I’m the Australia-conceived, Korea-manufactured, bicycle-passenger kangaroo court puppet.
My chauffeur Jeffrey Heller helps people seeking refuge in the U.S. from persecution abroad on account of race, religion, nationality, social group membership or political opinion. Since I came to the U.S. in 1991, Jeffrey and I have introduced thousands of law students and lawyers to U.S. asylum law. Since 2011, we have bicycled thousands of miles through the American heartland, talking with friends and neighbors about immigration and asylum, law and policy, human rights, and Human Rights First.
This year, we plan to bike the route you see in green above on the map from Holling Clancy Holling’s 1941 book, Paddle-to-the-Sea. Reversing the flow of that story, we will Pedal-from-the-Sea, from New York City to all five Great Lakes. For the first time we will cross international borders together, from the U.S. to Canada to the U.S. again. We will end our journey in Chicago, from which we and our recumbent tricycle will ride Amtrak’s Lakeshore Limited back to New York. This Ride will cover 1500 miles (2430 km), longer than our 2013 trip to Florida.
You know my background. Who are some other characters in this drama?
Jeffrey, a member of the New York bar since 1981, a registered professional nurse since 2008 and on the case management staff of the Vera Institute of Justice Guardianship Project since 2012, took his first asylum client in 1983. Here he is in the high desert of Utah in March, in front of a Bronco Buster Brownie at afternoon tea. Jeffrey ate the whole thing.
Vital to this adventure is Jeffrey’s beloved best friend and life partner Nancy. She accepts Jeffrey as he is, allows him a break from his domestic duties, pays all the expenses of the Rides, and worries about his safety.
Nancy can’t do it alone. Here’s her backup:
In a matter of weeks, these three will have among them three undergraduate and two graduate degrees from Grinnell College, Columbia University, and The University of Chicago. And three backbones of steel. And three hearts of gold.
Don’t forget our vehicle! The ICE Sprint 26 has a new chain and cassette, the brakes are adjusted, the cables are oiled, it’s ready to go. Last year it carried us 1400 miles to St. Petersburg, Florida, without a mechanical problem, not even a flat tire.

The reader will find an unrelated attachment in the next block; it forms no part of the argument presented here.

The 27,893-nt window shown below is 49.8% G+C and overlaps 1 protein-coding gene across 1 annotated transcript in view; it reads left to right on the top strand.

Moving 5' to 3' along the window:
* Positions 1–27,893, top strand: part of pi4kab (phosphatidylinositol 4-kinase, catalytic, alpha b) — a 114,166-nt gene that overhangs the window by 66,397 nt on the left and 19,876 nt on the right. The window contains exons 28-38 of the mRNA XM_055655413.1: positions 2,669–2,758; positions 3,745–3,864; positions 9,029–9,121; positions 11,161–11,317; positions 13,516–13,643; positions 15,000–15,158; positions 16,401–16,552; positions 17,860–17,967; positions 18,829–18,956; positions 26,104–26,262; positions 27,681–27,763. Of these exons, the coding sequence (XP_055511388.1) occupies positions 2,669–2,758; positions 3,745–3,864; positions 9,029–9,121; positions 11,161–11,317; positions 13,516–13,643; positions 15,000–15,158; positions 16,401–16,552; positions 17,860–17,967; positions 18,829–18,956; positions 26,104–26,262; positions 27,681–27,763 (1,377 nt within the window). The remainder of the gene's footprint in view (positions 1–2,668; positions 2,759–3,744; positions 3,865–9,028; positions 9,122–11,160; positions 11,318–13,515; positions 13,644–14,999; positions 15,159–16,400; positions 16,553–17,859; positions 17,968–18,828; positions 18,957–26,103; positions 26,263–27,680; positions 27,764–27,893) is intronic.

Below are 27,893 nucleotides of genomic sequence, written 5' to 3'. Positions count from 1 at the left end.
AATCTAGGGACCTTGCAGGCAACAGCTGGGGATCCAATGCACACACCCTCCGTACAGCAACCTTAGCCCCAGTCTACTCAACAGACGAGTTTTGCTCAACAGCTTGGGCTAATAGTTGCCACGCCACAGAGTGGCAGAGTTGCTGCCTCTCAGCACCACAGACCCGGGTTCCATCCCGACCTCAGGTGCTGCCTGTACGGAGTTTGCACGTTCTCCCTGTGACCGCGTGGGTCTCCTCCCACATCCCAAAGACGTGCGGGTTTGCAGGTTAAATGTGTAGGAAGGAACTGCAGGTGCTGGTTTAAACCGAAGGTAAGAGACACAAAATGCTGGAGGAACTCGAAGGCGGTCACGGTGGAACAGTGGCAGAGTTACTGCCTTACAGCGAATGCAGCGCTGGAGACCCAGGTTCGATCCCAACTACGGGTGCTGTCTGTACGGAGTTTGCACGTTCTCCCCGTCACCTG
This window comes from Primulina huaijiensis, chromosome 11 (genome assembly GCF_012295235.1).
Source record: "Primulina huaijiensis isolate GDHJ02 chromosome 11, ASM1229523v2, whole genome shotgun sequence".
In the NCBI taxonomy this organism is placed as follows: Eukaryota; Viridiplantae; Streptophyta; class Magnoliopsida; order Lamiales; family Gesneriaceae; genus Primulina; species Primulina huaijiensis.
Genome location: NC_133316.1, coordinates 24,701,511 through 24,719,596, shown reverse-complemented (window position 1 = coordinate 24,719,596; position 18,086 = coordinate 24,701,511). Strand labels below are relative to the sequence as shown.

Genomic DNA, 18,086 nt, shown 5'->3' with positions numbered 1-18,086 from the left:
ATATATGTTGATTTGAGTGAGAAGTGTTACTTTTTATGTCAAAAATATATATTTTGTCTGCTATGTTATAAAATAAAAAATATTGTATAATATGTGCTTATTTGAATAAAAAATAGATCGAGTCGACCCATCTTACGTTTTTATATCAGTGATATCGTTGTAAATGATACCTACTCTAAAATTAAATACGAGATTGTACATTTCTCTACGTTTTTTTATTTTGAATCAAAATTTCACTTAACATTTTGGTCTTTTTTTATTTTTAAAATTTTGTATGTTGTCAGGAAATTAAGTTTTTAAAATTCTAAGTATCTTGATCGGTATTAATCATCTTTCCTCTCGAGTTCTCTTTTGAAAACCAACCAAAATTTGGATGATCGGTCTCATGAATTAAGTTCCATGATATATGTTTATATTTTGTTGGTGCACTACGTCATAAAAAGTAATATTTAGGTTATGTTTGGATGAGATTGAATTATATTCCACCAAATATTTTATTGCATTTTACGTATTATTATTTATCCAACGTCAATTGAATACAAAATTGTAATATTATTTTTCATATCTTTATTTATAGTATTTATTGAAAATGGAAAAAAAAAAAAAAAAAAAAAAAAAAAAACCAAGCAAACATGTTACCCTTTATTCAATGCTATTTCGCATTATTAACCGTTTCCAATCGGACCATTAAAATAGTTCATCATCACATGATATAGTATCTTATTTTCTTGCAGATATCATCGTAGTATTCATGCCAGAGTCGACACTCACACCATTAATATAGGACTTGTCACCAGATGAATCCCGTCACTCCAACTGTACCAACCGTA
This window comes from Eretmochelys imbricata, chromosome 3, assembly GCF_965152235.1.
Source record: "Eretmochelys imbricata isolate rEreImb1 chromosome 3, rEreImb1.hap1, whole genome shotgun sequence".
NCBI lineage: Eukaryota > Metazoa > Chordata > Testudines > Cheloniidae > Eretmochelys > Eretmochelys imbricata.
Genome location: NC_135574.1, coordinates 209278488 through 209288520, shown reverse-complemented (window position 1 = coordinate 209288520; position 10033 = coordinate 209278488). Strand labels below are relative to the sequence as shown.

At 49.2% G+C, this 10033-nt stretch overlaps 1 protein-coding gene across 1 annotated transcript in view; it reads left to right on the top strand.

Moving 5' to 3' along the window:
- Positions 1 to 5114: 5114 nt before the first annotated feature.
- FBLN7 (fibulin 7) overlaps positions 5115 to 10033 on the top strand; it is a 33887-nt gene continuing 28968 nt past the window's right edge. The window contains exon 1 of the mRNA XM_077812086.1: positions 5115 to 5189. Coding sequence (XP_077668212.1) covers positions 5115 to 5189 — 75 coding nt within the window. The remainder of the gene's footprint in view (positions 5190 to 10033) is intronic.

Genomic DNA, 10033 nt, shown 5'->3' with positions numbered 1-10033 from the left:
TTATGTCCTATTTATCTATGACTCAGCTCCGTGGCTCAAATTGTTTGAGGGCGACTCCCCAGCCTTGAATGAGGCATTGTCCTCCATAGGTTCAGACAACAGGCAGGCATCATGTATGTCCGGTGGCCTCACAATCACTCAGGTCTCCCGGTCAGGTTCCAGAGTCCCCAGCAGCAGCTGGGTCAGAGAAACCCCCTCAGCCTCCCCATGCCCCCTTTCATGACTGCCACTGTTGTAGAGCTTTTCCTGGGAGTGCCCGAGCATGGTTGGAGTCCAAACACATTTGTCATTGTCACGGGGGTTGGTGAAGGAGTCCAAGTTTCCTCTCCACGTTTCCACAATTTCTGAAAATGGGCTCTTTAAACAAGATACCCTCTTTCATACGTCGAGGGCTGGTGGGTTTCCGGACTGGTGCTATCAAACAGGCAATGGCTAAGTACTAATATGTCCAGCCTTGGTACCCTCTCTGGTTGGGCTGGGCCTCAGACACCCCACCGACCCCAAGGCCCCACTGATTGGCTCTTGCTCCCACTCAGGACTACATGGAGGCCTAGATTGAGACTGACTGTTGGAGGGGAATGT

Another character is Human Rights First. Human Rights First protects and projects American values. Kindness. Justice. Welcoming and protecting the stranger. Finding and training free lawyers to help bewildered refugees navigate America’s legal system. Stopping the flow of arms and supplies to dictators and persecutors around the world. Standing up for the oppressed.
You play a role too!
As on the prior Rides, we plan to post from the road every night. Follow us as we explore the Great Lakes at low speed, close to the ground, where we can see and hear and smell this remarkable part of North America. Listen with us to the people we meet along the way. Learn how they feel about refugees, asylum, and human rights. And if the spirit moves you, donate to help Human Rights First continue its work.
What a challenging route you are planning and this time dealing with US Border officials. I see you have referred to a book which outlines some of your route about ‘paddling to the sea”. I remember reading somewhere of a St. Lawrence County native, a Civil War officer, Willard? Glazier who also did years of exploring…coast to coast and the length of the Mississippi River. I think his writings exist in some old books.. I don’t think he crossed borders but it will be nice to have you and your bike return home via Amtrak. When are planning to kick off from NYC?
Do post soon details on how to donate! Excited for you and the cause you represent!
Will you do any of the peddling this year or is your role strictly navigation and hospitality?
We will definitely be following you and commend you on this awesome ‘adventure!!